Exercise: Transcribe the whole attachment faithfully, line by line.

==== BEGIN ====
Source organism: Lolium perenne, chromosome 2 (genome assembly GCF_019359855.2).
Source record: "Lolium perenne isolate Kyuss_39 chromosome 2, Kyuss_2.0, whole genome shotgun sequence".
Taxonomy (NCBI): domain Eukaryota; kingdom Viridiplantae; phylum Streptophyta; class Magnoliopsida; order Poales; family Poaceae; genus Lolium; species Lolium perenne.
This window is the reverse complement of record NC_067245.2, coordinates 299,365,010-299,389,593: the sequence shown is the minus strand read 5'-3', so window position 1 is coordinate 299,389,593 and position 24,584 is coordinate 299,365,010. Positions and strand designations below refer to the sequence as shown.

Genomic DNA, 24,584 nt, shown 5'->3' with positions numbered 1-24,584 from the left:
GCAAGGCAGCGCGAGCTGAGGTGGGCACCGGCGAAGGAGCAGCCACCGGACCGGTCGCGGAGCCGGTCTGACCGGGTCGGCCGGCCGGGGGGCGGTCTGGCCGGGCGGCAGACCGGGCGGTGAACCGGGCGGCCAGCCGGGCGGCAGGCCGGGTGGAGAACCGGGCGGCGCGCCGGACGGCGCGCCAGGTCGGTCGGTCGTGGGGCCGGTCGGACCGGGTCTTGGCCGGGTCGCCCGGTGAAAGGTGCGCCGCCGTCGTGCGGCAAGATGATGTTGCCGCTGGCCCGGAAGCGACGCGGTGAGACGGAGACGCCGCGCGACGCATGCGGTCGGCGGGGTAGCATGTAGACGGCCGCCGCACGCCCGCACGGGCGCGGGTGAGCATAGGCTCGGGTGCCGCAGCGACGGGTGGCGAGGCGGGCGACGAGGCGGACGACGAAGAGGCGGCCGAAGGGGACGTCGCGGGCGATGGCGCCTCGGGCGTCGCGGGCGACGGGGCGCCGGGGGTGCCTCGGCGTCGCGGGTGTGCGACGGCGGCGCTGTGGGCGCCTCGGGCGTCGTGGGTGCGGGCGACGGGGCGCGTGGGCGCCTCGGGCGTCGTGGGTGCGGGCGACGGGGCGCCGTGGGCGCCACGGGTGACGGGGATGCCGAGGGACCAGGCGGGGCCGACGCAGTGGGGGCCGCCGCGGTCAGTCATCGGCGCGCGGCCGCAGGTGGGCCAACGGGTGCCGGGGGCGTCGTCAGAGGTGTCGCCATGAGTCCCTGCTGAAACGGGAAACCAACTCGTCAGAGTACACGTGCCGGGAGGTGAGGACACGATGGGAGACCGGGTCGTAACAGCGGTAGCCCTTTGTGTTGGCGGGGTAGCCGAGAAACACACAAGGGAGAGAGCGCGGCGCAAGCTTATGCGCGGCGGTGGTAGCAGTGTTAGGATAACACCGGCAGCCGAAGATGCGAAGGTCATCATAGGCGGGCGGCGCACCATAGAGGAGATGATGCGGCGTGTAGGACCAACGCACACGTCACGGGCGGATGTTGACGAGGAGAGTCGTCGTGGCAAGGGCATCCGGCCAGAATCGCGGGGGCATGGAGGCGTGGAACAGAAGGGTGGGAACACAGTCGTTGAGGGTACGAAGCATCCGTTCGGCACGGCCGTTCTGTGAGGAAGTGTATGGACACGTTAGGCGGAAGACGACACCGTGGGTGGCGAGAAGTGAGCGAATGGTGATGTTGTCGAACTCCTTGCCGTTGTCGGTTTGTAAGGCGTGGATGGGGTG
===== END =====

Source organism: Lolium perenne, chromosome 2 (genome assembly GCF_019359855.2).
Source record: "Lolium perenne isolate Kyuss_39 chromosome 2, Kyuss_2.0, whole genome shotgun sequence".
Taxonomy (NCBI): domain Eukaryota; kingdom Viridiplantae; phylum Streptophyta; class Magnoliopsida; order Poales; family Poaceae; genus Lolium; species Lolium perenne.
This window is the reverse complement of record NC_067245.2, coordinates 299,365,010-299,389,593: the sequence shown is the minus strand read 5'-3', so window position 1 is coordinate 299,389,593 and position 24,584 is coordinate 299,365,010. Positions and strand designations below refer to the sequence as shown.

Genomic DNA, 24,584 nt, shown 5'->3' with positions numbered 1-24,584 from the left:
GCAAGGCAGCGCGAGCTGAGGTGGGCACCGGCGAAGGAGCAGCCACCGGACCGGTCGCGGAGCCGGTCTGACCGGGTCGGCCGGCCGGGGGGCGGTCTGGCCGGGCGGCAGACCGGGCGGTGAACCGGGCGGCCAGCCGGGCGGCAGGCCGGGTGGAGAACCGGGCGGCGCGCCGGACGGCGCGCCAGGTCGGTCGGTCGTGGGGCCGGTCGGACCGGGTCTTGGCCGGGTCGCCCGGTGAAAGGTGCGCCGCCGTCGTGCGGCAAGATGATGTTGCCGCTGGCCCGGAAGCGACGCGGTGAGACGGAGACGCCGCGCGACGCATGCGGTCGGCGGGGTAGCATGTAGACGGCCGCCGCACGCCCGCACGGGCGCGGGTGAGCATAGGCTCGGGTGCCGCAGCGACGGGTGGCGAGGCGGGCGACGAGGCGGACGACGAAGAGGCGGCCGAAGGGGACGTCGCGGGCGATGGCGCCTCGGGCGTCGCGGGCGACGGGGCGCCGGGGGTGCCTCGGCGTCGCGGGTGTGCGACGGCGGCGCTGTGGGCGCCTCGGGCGTCGTGGGTGCGGGCGACGGGGCGCGTGGGCGCCTCGGGCGTCGTGGGTGCGGGCGACGGGGCGCCGTGGGCGCCACGGGTGACGGGGATGCCGAGGGACCAGGCGGGGCCGACGCAGTGGGGGCCGCCGCGGTCAGTCATCGGCGCGCGGCCGCAGGTGGGCCAACGGGTGCCGGGGGCGTCGTCAGAGGTGTCGCCATGAGTCCCTGCTGAAACGGGAAACCAACTCGTCAGAGTACACGTGCCGGGAGGTGAGGACACGATGGGAGACCGGGTCGTAACAGCGGTAGCCCTTTGTGTTGGCGGGGTAGCCGAGAAACACACAAGGGAGAGAGCGCGGCGCAAGCTTATGCGCGGCGGTGGTAGCAGTGTTAGGATAACACCGGCAGCCGAAGATGCGAAGGTCATCATAGGCGGGCGGCGCACCATAGAGGAGATGATGCGGCGTGTAGGACCAACGCACACGTCACGGGCGGATGTTGACGAGGAGAGTCGTCGTGGCAAGGGCATCCGGCCAGAATCGCGGGGGCATGGAGGCGTGGAACAGAAGGGTGGGAACACAGTCGTTGAGGGTACGAAGCATCCGTTCGGCACGGCCGTTCTGTGAGGAAGTGTATGGACACGTTAGGCGGAAGACGACACCGTGGGTGGCGAGAAGTGAGCGAATGGTGATGTTGTCGAACTCCTTGCCGTTGTCGGTTTGTAAGGCGTGGATGGGGTG